Flush screw

A screw whose head is exactly level with the material it is fixed to. Might be used for molding or furniture

Fortsner Bit

A wood drilling bit that makes a clean flat bottom hole. These bits shoould only be used on a drill press because of high torque they produce.

Front

The front part of the base.

Instructions: The front will help guide you when you're making plunge or pocket cuts.

Gear Switch

The switch on top that lets you choose between highest speed, and highest torque.

High Speed Drill Bits

General purpose bits used for drilling in wood, plastic, and metal. High Speed refers to the metal used to manufacture these kind of bits.

Hole Saw

A pilot drill bit attached to a cylindrical cutter. Used for making large holes, ussually in 2 by material; Can be used for installing lighting under cabinets

Impact rated bits

Driving bits manufactured with a special material or profile that withstand the high torque of an impact driver; for use with impact drivers

Jig

A re-usuable guide built for your circular saw

Instructions: Some users prefer to create a jig for their circular saws rather than use guide wood they have laying around. There are lots of instructional videos on YouTube that can help you make your own.

Keep Side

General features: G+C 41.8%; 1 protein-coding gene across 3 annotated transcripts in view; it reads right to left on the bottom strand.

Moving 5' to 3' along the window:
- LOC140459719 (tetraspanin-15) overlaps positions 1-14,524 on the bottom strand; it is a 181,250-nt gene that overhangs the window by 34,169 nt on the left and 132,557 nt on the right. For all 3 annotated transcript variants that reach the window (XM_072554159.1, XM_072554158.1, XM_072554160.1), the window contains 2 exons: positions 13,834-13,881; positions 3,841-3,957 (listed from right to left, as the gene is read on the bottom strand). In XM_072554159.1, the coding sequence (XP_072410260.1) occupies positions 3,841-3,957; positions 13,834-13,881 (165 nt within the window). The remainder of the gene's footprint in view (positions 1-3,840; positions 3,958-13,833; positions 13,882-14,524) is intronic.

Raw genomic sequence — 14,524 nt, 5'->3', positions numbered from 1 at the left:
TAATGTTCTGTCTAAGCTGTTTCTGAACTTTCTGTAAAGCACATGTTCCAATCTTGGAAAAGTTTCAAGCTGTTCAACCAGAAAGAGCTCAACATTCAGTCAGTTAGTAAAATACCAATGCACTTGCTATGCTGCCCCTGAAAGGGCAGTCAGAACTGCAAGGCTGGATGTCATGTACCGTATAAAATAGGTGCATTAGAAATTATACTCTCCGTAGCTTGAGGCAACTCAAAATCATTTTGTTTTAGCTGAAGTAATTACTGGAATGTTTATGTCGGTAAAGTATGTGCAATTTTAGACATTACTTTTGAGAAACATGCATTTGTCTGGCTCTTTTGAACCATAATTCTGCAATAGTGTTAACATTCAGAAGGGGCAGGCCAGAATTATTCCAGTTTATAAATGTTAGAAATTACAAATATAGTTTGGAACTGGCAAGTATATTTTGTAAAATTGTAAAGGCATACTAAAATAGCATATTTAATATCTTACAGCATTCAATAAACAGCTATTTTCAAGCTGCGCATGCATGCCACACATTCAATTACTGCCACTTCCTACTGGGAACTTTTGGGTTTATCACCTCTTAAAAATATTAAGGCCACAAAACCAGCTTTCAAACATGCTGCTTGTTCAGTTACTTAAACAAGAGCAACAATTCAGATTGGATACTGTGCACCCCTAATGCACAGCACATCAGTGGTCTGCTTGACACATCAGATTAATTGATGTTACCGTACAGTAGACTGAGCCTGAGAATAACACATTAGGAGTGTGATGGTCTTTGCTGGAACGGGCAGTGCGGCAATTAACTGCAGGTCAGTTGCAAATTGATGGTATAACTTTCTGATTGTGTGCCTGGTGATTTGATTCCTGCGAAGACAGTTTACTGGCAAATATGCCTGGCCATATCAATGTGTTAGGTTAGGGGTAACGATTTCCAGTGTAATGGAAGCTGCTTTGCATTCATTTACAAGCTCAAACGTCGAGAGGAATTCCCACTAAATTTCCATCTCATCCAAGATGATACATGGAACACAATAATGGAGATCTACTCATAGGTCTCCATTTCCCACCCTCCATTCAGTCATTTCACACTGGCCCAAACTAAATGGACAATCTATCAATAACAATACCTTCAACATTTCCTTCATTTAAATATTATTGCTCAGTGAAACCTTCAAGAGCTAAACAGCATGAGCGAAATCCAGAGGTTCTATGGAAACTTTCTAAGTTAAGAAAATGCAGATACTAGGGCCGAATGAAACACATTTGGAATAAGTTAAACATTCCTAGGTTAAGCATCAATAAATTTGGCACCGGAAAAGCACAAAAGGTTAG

The side of the wood you are planning to use.

Kerf

The thickness of the blade

Keyless chuck

The kind of chuck that you can loosen and tighten by hand.

Kickback

When the saw is forced back suddenly to the user. This can be caused when the blade gets pinched in the wood due to insufficient support, when the blade encounters something inside the wood, the saw blade is misaligned or when the blade depth is set too deep.

Instructions: Kickback can be controlled more easily by taking the following steps: 1: Make sure your work piece is securely clamped. No wiggle. 2: Keep a firm, 2-handed grip on the saw during cutting. 3: Keep a stable, firm stance during cutting. Never put yourself in a postion that makes it easy to lose your balance.

Kickback (Recip Saws)

The unexpected action of the saw hurling the material being cut or the saw in the direction of the user.

Lag screws

A Lag Screw is a heavy-duty wood screw used for structural support . Might be used for building a deck or trellis.

Lithium-Ion Battery

The most efficient kind of battery for a cordless drill. They typically charge faster, run longer, and don't slowly fade in power.

Masonry Bits

Drill bits with a carbide tip used to drill holes in brick, mortar, block and concrete.

Ni-Cad (Nickel Cadmium) Battery

The "old school" kind of battery. They tend to take longer to charge, and they gradually lose power as they run down.

Nut driver

A hex design bit used for driving in nuts, bolts and other hex head fasteners.

Orbital Action/Oscillation